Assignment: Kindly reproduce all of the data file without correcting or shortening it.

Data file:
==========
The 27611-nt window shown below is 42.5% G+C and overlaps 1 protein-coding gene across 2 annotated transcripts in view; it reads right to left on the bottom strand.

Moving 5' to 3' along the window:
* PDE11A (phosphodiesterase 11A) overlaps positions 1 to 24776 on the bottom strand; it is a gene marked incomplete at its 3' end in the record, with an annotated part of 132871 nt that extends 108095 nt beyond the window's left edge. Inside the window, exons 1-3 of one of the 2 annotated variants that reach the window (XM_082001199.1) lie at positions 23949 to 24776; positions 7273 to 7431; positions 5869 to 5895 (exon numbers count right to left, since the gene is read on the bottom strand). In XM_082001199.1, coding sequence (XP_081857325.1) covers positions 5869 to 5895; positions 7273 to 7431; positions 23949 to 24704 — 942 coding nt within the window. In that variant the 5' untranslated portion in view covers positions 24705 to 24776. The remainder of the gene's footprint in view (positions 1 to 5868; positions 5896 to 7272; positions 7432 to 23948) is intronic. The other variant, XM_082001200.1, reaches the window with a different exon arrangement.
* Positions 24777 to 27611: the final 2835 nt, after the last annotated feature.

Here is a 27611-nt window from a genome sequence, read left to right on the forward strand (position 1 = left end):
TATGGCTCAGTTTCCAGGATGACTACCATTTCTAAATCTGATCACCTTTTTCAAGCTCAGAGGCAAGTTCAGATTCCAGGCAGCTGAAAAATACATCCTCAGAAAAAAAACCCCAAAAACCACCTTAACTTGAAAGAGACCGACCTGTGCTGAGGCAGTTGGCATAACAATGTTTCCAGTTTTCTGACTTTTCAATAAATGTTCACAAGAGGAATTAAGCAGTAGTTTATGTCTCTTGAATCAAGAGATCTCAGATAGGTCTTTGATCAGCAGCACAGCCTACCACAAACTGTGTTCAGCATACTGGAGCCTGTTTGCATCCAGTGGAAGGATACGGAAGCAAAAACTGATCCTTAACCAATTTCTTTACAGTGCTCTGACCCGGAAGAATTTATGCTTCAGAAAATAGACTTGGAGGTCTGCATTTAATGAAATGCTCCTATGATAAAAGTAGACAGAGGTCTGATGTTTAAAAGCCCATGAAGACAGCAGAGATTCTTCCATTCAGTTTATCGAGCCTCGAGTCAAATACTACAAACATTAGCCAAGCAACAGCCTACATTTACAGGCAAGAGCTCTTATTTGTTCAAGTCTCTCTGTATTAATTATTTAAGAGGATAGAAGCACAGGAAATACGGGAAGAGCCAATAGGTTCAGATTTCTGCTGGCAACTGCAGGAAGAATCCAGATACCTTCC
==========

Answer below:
The 27611-nt window shown below is 42.5% G+C and overlaps 1 protein-coding gene across 2 annotated transcripts in view; it reads right to left on the bottom strand.

Moving 5' to 3' along the window:
* PDE11A (phosphodiesterase 11A) overlaps positions 1 to 24776 on the bottom strand; it is a gene marked incomplete at its 3' end in the record, with an annotated part of 132871 nt that extends 108095 nt beyond the window's left edge. Inside the window, exons 1-3 of one of the 2 annotated variants that reach the window (XM_082001199.1) lie at positions 23949 to 24776; positions 7273 to 7431; positions 5869 to 5895 (exon numbers count right to left, since the gene is read on the bottom strand). In XM_082001199.1, coding sequence (XP_081857325.1) covers positions 5869 to 5895; positions 7273 to 7431; positions 23949 to 24704 — 942 coding nt within the window. In that variant the 5' untranslated portion in view covers positions 24705 to 24776. The remainder of the gene's footprint in view (positions 1 to 5868; positions 5896 to 7272; positions 7432 to 23948) is intronic. The other variant, XM_082001200.1, reaches the window with a different exon arrangement.
* Positions 24777 to 27611: the final 2835 nt, after the last annotated feature.

Here is a 27611-nt window from a genome sequence, read left to right on the forward strand (position 1 = left end):
TATGGCTCAGTTTCCAGGATGACTACCATTTCTAAATCTGATCACCTTTTTCAAGCTCAGAGGCAAGTTCAGATTCCAGGCAGCTGAAAAATACATCCTCAGAAAAAAAACCCCAAAAACCACCTTAACTTGAAAGAGACCGACCTGTGCTGAGGCAGTTGGCATAACAATGTTTCCAGTTTTCTGACTTTTCAATAAATGTTCACAAGAGGAATTAAGCAGTAGTTTATGTCTCTTGAATCAAGAGATCTCAGATAGGTCTTTGATCAGCAGCACAGCCTACCACAAACTGTGTTCAGCATACTGGAGCCTGTTTGCATCCAGTGGAAGGATACGGAAGCAAAAACTGATCCTTAACCAATTTCTTTACAGTGCTCTGACCCGGAAGAATTTATGCTTCAGAAAATAGACTTGGAGGTCTGCATTTAATGAAATGCTCCTATGATAAAAGTAGACAGAGGTCTGATGTTTAAAAGCCCATGAAGACAGCAGAGATTCTTCCATTCAGTTTATCGAGCCTCGAGTCAAATACTACAAACATTAGCCAAGCAACAGCCTACATTTACAGGCAAGAGCTCTTATTTGTTCAAGTCTCTCTGTATTAATTATTTAAGAGGATAGAAGCACAGGAAATACGGGAAGAGCCAATAGGTTCAGATTTCTGCTGGCAACTGCAGGAAGAATCCAGATACCTTCC